Who does not know that Joseph, the husband of Mary, was an old man?  Yet our four Gospels say nothing of the kind and, if Matthew is to be believed, we are talking about a man able to foot-slog it down to Egypt with a young mother and an infant child and back again some years later.  Joseph, to save a possible threat to his family, again ups sticks from his home in Bethlehem and hiked all the way to Galilee to a totally obscure hamlet called Nazareth. So where do we get the old man scenario from?

     The answer is a piece of fanciful fiction called The Protoevangelium of James, written in the 4th or 5th century A.D. and in a variety of versions (Greek, Syriac, Georgian, Armenian, Coptic, and Ethiopic).  It must have enjoyed considerable popularity in the churches of the east.  

    It claims to have been written by James, the brother of the Lord, though the writer does not show much knowledge of Jewish customs.  It begins with Anna, allegedly the mother of Mary, who prays earnestly for a child, even in her old age:

 

And behold! An angel of the Lord came to her and said, “Anna, Anna, the Lord has heard your prayer.  You shall conceive and bear, and your offspring shall be spoken of in the whole world”.                                         Protevangelium 4:1

 

When the child born turns out to be a girl, Anna declares “My soul is magnified this day”.  When she reached three years her parents decided that this child special child be lodged in the Temple in Jerusalem, as was baby Samuel (I Samuel 1:21-28):

 

And Mary was in the Temple nurtured like a dove and received food from the hand of an angel.   

Protevangelium 7:2

 

       When she was twelve and nearing puberty, the Temple priests decided that she must be removed that she may not pollute the sanctuary of the Lord.  The High priest decided to pray in the Holy of Holies about the matter and an angel of the Lord gave this advice:

 

Zacharias, go out and assemble the widowers of the people and to whomsoever the Lord shall give a sign, his wife shall she be.                                                            Protevangelium 7:3

 

The whole country was scoured for widowers and a certain Joseph turned up and, after some prayer, a dove came and flew on to Joseph’s head.  The High Priest said to Joseph,

 

Joseph, to you has fallen the good fortune to receive the virgin of the Lord; take her under your care.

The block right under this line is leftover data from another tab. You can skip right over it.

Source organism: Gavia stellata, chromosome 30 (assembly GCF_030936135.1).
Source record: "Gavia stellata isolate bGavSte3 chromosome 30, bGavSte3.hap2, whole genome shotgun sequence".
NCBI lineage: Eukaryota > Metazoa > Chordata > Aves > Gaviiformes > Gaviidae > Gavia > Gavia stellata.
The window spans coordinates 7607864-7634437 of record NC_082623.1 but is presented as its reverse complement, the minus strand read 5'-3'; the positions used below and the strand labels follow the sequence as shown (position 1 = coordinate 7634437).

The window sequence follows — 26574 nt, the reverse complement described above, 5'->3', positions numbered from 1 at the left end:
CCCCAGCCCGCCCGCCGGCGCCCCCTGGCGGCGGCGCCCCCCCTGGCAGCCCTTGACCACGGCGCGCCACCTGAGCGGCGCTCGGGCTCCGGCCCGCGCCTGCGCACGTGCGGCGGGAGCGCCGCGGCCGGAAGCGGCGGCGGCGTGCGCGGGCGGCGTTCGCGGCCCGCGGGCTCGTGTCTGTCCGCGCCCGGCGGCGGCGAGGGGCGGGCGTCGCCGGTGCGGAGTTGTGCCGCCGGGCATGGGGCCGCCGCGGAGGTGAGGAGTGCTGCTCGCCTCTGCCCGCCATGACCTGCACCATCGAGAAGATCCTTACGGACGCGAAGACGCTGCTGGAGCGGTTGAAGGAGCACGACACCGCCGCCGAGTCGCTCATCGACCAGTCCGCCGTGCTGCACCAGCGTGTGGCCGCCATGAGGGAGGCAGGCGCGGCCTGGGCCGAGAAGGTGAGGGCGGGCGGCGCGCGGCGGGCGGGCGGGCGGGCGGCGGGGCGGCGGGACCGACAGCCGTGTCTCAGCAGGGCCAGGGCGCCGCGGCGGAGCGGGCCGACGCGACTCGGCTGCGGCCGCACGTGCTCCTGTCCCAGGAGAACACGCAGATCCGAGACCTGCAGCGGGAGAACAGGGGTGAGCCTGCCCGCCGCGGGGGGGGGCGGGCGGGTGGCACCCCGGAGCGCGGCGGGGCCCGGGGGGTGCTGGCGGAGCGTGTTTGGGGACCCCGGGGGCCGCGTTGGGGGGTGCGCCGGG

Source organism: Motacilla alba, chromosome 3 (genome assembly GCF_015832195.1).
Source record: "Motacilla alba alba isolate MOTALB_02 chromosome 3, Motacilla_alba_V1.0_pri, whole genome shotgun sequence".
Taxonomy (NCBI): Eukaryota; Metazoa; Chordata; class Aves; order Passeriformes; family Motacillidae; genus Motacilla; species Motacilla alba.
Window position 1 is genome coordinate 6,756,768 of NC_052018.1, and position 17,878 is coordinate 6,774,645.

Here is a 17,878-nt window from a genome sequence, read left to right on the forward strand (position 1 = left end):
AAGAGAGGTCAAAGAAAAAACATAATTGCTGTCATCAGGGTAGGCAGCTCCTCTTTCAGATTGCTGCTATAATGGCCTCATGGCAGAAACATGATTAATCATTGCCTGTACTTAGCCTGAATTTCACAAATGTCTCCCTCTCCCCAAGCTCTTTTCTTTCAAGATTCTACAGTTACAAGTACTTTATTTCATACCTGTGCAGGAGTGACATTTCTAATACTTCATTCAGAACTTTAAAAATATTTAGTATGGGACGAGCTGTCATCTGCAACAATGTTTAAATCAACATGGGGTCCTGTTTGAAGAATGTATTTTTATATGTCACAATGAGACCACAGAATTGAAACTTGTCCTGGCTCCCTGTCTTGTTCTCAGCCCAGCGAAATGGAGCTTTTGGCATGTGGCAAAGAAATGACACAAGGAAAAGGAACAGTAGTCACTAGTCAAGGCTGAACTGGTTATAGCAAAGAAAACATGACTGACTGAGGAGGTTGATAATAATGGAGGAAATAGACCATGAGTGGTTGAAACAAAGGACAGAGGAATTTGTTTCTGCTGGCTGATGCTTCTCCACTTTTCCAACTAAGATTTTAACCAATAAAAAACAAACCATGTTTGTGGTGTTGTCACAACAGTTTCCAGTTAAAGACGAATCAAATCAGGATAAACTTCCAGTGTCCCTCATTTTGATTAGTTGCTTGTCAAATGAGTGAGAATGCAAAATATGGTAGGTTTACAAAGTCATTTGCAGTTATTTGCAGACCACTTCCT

Protevangelium 9:1

 

Of course, as one does in the Bible, at the first sign of a call from God, Joseph raised an objection:

 

I already have sons and I am old, and she is but a girl.  I fear lest I should become a laughing-stock to the children of Israel.                                                              Protevangelium 9:2

 

And so it goes on, filleting the Gospels of Matthew and Luke to create an incredible story until the child is born in a cave, hidden by Joseph from the public gaze lest her shame be revealed; he went “to seek [only] a Hebrew midwife in the region of Bethlehem” (Protevangelium 17:3).  Hence the cave in the Basilica of the Nativity in Bethlehem.

     When Jesus Christ Super Star premiered on the stage in New York in 1971, some were concerned about Mary Magdalene’s rôle in the story. Her song I don’t know how to love him indicated a love affair of some kind.  Where did this come from? 

    There is an ancient text preserved in the Coptic language in a 5th century A.D. edition.  Its title is “The Gospel according to Mary”.  A page in Greek is preserved in the John Rylands collection of manuscripts in Manchester.  There is also a 3rd century Greek papyrus fragment of a few pages.

    The gist of the matter is this.  St Peter asks Mary Magdalene to reveal to all the apostles what the Saviour had privately revealed to her because, as he explains, Jesus loved her above all other women.  When she has done this, Andrew said that he didn’t believe word of it:

 

Did he then speak privately to a woman rather than with us, and not openly? Shall we turn about and all of us listen to her?  Has he preferred her over against us?